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Head Case aired from April 2007 until May 2009 on Starz.


Meet Therapist Dr Elizabeth Goode ( Alexandra Wentworth). She was Brash, unconventional, judgmental, but undeniably thriving as the "it" therapist to Hollywood's maladjusted elite. On a daily basis Dr Goode dished her own unique methodology to a waiting room filled with a who's who from the world of entertainment, sports and music



A Review from The New York Times


TV Review | 'Head Case'
Declining Stars, in to Have Their Heads Shrunk





By GINIA BELLAFANTE
Published: April 18, 2007


Head Case is a new comedy with a relatively languorous pace and no laugh track the kind of show that, like Larry David's or Ricky Gervais's, wants to remind you what a fount of abasement daily existence actually is. It stars Alexandra Wentworth, the actress and comedian (and wife of George Stephanopoulos), who also writes for the show. And it revolves around a therapist's office in Los Angeles, a premise fairly easy to imagine taking off in as many predictable directions as there are routes to the Staples Center.


But Head Case, which begins tonight on Starz, is pretty funny even as it travels some obvious roads. Ms. Wentworth plays Dr. Elizabeth Goode, a therapist who possesses neither sympathy nor understanding, insisting instead on bamboozling her patients into believing that they have issues they actually don't. Ms. Wentworth works against her own potentially winsome appearance to look hard and vaguely deranged. She shares an office with a fellow clinician, Dr. Myron Finkelstein (Steve Landesberg), with whom she refuses to share her Diptyque candles in the waiting room. A giant art photograph of a screaming toddler hangs behind her receptionist's desk.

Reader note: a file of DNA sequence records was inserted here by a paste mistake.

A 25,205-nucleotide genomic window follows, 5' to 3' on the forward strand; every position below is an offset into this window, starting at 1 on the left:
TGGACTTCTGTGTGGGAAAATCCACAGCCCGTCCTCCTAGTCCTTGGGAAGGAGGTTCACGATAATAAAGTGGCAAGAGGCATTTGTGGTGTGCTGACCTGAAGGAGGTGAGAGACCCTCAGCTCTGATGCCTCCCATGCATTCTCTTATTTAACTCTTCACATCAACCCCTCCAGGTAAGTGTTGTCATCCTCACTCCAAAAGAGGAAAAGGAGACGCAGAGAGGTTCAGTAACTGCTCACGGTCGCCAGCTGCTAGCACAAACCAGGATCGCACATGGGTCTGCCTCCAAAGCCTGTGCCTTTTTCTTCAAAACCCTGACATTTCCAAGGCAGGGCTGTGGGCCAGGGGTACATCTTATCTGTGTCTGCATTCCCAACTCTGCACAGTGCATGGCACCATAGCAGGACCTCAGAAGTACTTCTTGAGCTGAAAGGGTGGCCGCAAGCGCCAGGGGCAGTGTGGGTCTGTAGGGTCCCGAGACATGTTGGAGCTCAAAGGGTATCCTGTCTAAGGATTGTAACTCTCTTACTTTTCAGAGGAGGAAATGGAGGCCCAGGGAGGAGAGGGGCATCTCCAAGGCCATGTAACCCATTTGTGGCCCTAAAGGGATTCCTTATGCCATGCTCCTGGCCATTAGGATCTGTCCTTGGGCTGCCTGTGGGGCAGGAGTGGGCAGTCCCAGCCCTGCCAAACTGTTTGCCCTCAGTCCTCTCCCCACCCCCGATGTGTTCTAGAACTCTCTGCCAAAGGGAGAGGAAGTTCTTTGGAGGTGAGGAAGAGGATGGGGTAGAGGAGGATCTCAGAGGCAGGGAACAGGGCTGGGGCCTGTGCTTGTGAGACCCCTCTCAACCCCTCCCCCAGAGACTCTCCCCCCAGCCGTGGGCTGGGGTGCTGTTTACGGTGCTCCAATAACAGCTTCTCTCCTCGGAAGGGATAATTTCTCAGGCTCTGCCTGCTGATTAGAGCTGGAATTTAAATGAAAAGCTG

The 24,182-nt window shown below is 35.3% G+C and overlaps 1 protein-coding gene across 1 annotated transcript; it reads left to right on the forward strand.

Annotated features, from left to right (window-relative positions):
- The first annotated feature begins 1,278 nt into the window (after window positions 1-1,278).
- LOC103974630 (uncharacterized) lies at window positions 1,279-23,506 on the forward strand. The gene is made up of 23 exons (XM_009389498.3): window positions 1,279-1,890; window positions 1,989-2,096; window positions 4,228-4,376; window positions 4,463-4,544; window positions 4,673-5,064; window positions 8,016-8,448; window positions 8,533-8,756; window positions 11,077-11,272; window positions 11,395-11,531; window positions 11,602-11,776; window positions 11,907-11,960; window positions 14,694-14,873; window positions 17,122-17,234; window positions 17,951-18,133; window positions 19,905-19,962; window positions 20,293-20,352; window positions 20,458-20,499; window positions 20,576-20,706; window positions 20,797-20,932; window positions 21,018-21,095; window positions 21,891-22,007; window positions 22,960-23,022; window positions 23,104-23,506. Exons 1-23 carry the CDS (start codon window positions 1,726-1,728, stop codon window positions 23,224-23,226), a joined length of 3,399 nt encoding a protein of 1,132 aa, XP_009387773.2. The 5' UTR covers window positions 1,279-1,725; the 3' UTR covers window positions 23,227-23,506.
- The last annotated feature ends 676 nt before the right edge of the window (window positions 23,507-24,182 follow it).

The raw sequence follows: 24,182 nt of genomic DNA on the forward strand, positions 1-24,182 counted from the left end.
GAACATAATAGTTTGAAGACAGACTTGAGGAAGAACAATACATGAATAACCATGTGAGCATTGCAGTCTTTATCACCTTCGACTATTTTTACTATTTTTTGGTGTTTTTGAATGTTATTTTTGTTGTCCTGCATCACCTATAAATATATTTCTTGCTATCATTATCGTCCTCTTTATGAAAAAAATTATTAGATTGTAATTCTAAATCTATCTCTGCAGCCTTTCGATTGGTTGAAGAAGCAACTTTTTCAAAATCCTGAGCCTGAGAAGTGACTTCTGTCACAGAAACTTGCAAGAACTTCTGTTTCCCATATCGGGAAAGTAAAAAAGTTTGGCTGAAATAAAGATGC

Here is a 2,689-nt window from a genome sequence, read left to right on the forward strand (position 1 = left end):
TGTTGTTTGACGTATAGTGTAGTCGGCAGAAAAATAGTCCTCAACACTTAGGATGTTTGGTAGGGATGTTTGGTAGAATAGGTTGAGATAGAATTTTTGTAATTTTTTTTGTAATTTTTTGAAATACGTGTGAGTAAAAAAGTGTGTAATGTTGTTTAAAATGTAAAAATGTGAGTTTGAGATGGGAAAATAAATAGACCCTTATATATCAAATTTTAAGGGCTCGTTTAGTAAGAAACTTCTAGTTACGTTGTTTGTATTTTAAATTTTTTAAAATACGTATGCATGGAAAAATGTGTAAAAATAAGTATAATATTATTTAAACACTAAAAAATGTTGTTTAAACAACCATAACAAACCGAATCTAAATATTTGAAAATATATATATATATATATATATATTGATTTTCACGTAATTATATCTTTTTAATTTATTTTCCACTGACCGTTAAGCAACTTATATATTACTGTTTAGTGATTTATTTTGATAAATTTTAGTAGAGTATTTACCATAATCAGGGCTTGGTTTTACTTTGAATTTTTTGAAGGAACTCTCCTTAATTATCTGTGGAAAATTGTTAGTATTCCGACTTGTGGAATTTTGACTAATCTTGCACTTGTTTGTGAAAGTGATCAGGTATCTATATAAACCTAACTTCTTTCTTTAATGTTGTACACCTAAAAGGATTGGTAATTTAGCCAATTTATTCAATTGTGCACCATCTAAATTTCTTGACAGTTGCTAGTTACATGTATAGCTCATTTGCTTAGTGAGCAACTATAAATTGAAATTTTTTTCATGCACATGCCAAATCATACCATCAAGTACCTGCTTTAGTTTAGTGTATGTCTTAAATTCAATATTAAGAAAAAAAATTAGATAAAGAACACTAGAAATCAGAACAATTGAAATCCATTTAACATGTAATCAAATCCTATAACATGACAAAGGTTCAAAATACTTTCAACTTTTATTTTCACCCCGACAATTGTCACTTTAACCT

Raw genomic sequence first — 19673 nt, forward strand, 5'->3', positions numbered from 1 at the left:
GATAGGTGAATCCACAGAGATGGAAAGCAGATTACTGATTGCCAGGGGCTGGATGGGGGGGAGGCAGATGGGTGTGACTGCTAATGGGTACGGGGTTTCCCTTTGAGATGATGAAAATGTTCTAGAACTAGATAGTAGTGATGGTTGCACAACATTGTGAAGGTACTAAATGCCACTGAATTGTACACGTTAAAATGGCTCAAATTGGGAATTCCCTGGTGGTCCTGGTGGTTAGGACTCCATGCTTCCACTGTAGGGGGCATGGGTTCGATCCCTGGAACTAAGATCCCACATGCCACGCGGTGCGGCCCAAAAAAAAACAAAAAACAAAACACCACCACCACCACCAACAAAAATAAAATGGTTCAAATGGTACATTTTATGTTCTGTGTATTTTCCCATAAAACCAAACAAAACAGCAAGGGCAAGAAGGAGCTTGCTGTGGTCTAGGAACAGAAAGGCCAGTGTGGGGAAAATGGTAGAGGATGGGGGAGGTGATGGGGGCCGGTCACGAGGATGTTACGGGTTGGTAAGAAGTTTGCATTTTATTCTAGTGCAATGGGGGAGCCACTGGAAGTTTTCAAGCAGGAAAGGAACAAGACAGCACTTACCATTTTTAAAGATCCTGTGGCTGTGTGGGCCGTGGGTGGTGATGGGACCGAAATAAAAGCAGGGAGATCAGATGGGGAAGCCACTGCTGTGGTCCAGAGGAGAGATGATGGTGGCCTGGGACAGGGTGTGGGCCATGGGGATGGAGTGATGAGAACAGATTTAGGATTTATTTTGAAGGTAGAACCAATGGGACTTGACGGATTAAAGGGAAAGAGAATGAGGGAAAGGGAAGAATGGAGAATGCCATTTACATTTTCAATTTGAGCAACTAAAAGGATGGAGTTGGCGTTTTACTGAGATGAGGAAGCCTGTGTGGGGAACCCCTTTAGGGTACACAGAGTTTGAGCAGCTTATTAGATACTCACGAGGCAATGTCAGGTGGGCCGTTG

Part of the idea here is that Finkelstein finds himself constantly in a jealous rage because he gets to see only losers aging nutcases who can't speak English and very small children while Goode sees famous losers. She is the it shrink for the known but barely employed. The patients (and this is where things become a bit too easy) are celebrities playing themselves, not Kate Winslet-level celebrities, but the fallen ones who might seem unfamiliar even to viewers of reality TV.


Jason Priestley is among those, reduced in stature, who show up. He goes to see Goode to talk about his relatively happy marriage. But when he does, she responds by asking if he is gay, because that's the idea she got watching Beverly Hills 90210.